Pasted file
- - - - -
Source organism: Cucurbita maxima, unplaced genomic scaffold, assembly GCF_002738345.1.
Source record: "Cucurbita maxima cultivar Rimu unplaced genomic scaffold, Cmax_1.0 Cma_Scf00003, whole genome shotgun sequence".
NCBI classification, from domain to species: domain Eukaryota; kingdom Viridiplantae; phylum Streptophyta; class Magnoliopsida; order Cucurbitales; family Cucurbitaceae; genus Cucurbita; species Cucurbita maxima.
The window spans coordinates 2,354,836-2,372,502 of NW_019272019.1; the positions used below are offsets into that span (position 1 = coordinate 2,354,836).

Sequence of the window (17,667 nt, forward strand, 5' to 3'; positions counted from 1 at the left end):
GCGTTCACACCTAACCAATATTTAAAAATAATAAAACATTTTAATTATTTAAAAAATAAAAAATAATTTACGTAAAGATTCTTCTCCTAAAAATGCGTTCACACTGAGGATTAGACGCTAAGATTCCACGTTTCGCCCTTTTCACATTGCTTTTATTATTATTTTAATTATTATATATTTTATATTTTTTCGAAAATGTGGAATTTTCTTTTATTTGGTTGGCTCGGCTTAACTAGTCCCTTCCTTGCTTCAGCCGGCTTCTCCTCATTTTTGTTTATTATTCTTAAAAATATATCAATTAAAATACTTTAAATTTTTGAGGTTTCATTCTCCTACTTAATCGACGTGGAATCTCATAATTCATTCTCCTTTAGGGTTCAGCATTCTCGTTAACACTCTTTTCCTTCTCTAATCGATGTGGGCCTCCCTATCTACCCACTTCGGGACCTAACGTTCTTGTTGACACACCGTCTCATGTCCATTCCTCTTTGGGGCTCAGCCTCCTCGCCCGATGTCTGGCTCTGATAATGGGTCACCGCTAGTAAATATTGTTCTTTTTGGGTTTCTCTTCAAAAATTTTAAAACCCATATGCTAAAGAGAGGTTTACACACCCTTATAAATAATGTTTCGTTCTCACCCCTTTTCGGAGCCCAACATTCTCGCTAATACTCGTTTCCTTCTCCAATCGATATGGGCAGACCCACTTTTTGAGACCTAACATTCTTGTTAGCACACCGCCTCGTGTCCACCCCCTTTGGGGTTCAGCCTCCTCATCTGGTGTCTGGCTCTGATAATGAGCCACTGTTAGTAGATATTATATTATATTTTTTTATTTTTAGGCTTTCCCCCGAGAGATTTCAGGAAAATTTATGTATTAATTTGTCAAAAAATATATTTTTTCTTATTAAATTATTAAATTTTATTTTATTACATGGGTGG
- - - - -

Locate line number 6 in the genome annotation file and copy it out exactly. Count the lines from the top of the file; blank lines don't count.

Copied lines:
GCGTTCACACCTAACCAATATTTAAAAATAATAAAACATTTTAATTATTTAAAAAATAAAAAATAATTTACGTAAAGATTCTTCTCCTAAAAATGCGTTCACACTGAGGATTAGACGCTAAGATTCCACGTTTCGCCCTTTTCACATTGCTTTTATTATTATTTTAATTATTATATATTTTATATTTTTTCGAAAATGTGGAATTTTCTTTTATTTGGTTGGCTCGGCTTAACTAGTCCCTTCCTTGCTTCAGCCGGCTTCTCCTCATTTTTGTTTATTATTCTTAAAAATATATCAATTAAAATACTTTAAATTTTTGAGGTTTCATTCTCCTACTTAATCGACGTGGAATCTCATAATTCATTCTCCTTTAGGGTTCAGCATTCTCGTTAACACTCTTTTCCTTCTCTAATCGATGTGGGCCTCCCTATCTACCCACTTCGGGACCTAACGTTCTTGTTGACACACCGTCTCATGTCCATTCCTCTTTGGGGCTCAGCCTCCTCGCCCGATGTCTGGCTCTGATAATGGGTCACCGCTAGTAAATATTGTTCTTTTTGGGTTTCTCTTCAAAAATTTTAAAACCCATATGCTAAAGAGAGGTTTACACACCCTTATAAATAATGTTTCGTTCTCACCCCTTTTCGGAGCCCAACATTCTCGCTAATACTCGTTTCCTTCTCCAATCGATATGGGCAGACCCACTTTTTGAGACCTAACATTCTTGTTAGCACACCGCCTCGTGTCCACCCCCTTTGGGGTTCAGCCTCCTCATCTGGTGTCTGGCTCTGATAATGAGCCACTGTTAGTAGATATTATATTATATTTTTTTATTTTTAGGCTTTCCCCCGAGAGATTTCAGGAAAATTTATGTATTAATTTGTCAAAAAATATATTTTTTCTTATTAAATTATTAAATTTTATTTTATTACATGGGTGG